View Full Version : 'Born Villain' Art: ''The Cabinet Of Dr Caligari'

04-30-2012, 10:32 AM
I'm not really sure if this constitutes a thread or not as it's literally just comparing the cover picture and MM logo to some stills from said film.

So as I was looking at the Born Villain cover I was reminded of the character Cesare from the German expressionist film “The Cabinet of Dr Caligari".
His makeup, the position of his hair in the photograph and even the blue hue (which was the colour code only used for scenes set at night), all bear a striking resemblance to stills of the character.

I’m not going to go into the whole synopsis of the film but regarding Cesare, he is the unwilling monster of the film as he is under hypnosis by Dr Caligari to commit acts of murder in the night, one of them being a beautiful young woman whom he manages to spare and kidnap.

Apart from the obvious tie of being the villain of the story I can’t find any other links towards this film and any lyrics in Born Villain. You could interpret the line, “Don’t assume that I’m always with you, it’s just where my mortal body happens to be”, as referring to someone who’s actions are under someone else’s control like Cesare but I don’t think this is Manson’s intention and if you’re searching for a specific meaning then you can usually extract it out of anything.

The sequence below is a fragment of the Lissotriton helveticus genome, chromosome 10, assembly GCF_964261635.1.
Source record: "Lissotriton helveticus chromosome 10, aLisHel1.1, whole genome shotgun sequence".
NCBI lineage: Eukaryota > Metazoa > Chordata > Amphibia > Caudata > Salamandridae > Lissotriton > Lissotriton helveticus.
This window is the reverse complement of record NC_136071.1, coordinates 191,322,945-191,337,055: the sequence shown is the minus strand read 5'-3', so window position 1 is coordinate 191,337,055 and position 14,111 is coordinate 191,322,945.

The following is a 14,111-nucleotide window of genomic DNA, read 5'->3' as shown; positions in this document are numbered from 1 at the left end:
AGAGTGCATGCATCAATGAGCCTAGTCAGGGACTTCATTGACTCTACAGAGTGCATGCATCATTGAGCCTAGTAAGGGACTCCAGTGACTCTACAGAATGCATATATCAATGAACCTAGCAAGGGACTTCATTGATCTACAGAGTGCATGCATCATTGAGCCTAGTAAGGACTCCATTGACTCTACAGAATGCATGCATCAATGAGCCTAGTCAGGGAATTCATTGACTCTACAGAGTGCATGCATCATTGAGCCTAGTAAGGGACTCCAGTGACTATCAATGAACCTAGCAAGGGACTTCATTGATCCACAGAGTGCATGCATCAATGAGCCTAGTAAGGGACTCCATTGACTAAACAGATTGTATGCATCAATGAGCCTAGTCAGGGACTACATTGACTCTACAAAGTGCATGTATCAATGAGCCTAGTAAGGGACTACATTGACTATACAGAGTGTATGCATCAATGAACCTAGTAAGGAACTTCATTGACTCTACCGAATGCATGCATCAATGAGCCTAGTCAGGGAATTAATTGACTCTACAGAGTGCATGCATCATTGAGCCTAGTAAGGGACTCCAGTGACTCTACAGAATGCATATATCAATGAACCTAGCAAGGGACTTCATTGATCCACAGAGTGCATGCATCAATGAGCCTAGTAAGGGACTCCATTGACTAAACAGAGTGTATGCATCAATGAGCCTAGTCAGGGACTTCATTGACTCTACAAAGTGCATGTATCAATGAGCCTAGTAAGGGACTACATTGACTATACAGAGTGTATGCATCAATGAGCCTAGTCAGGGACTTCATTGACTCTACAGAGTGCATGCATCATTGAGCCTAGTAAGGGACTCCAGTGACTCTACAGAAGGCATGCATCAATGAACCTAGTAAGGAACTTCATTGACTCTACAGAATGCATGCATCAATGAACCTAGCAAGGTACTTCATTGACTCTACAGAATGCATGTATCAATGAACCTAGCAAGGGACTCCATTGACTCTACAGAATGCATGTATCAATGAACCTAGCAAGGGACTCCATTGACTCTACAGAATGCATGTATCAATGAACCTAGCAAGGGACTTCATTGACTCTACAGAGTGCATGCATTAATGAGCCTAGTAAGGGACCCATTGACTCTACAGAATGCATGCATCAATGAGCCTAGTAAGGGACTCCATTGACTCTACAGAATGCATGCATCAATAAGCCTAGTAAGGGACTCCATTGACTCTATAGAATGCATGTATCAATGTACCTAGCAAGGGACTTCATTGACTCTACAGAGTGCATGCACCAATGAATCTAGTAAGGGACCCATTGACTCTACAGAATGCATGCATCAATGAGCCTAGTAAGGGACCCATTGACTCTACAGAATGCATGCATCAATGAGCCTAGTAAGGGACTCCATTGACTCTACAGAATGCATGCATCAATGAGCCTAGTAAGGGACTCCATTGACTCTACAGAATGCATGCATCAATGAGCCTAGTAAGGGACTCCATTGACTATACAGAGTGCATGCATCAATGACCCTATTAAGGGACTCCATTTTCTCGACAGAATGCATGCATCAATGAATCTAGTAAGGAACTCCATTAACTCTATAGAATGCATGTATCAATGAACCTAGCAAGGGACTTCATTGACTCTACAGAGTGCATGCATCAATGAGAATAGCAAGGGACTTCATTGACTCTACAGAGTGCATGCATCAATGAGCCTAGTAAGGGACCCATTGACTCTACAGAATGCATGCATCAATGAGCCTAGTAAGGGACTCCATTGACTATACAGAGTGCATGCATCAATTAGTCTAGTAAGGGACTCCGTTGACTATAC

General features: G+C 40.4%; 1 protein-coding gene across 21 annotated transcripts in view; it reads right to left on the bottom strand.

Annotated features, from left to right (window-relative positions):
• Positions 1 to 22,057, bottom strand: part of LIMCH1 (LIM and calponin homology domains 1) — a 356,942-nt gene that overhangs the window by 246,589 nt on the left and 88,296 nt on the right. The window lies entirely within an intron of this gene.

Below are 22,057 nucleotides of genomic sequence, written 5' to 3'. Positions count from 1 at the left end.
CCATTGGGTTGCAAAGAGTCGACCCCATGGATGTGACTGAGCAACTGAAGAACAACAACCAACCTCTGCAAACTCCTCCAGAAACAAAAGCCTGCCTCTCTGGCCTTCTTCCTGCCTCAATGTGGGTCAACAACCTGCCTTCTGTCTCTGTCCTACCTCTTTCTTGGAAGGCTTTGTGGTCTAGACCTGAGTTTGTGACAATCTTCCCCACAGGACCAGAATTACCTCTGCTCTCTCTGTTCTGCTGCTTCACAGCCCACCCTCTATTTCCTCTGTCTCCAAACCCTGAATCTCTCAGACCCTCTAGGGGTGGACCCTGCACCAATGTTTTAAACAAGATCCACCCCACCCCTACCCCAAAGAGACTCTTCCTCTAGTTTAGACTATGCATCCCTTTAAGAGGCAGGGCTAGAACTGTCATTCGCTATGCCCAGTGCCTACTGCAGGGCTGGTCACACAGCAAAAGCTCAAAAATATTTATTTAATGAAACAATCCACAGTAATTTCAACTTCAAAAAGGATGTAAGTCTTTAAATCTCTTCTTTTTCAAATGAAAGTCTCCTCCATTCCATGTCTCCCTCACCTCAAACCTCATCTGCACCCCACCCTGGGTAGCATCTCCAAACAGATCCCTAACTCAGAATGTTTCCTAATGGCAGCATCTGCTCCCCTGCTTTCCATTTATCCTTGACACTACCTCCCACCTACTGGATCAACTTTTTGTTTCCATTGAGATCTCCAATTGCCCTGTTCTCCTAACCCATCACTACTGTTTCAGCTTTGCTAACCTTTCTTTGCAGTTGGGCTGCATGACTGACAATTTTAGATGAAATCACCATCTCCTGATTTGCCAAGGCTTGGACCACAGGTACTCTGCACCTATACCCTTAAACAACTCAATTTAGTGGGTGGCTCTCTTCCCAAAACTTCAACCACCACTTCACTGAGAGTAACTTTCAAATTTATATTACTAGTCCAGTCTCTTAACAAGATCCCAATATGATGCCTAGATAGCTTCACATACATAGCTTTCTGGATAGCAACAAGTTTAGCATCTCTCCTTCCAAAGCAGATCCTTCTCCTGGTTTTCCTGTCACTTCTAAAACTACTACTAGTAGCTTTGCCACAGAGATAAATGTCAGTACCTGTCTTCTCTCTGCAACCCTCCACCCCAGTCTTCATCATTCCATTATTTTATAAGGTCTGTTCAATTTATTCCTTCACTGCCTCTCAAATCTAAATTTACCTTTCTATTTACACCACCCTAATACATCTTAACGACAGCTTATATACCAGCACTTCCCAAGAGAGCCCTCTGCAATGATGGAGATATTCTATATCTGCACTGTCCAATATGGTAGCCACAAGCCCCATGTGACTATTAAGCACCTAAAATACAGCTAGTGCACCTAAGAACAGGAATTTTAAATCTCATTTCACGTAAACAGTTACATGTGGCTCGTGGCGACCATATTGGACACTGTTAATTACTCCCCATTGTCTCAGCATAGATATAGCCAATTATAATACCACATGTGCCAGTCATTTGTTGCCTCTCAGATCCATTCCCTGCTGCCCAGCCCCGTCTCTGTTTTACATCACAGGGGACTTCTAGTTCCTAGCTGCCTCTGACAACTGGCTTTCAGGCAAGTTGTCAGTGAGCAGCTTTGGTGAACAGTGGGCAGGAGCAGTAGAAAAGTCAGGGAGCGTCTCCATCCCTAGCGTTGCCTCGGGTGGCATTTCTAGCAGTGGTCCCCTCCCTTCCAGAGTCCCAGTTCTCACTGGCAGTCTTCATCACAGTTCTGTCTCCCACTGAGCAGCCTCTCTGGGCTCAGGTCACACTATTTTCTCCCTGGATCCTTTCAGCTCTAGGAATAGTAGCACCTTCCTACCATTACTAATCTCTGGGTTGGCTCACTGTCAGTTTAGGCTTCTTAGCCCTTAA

Here are photo comparisons…

I can't find any examples of the expressionist style writing that I wanted to compare with the MM logo but as you can see from another still of the film, the design seems to take its roots from German expressionism.

04-30-2012, 12:53 PM
I agree. The color scheme even has the same tones as some of the DVD releases of Caligari (though the DVD designs are of course arbitrary when considering expressionism). The text does resemble the expressionist intertitles of the film as well. Though, I mostly get this feeling from the back cover, even though the image of Manson's face resembles the somnambulist, there is something about the I-ching influence in the "Marilyn Manson" that seems to negate this. I more lean toward the "Kabuki theater" reference, which ironically enough is also considered in early film styles, particular in the writings of Eisenstein.

04-30-2012, 03:28 PM
I wonder if Manson reads this site and chuckles (no reason) to himself about all the hidden meanings everyone sees in the cover.

04-30-2012, 05:26 PM
I'm sure he chuckles at the thought of someone thinking a piece of art is not linked to what came before it.

A Better Messiah
05-01-2012, 04:46 AM
Woah. This clicked immediately when I saw the Thread title. Had I just read "Born Villain Art Symbolism" I probably would have scoffed, but this makes a lot of sense to me. Considering how great a fan of cinema and German culture Manson has expressed himself over the years, it wouldn't be all that surprising to me.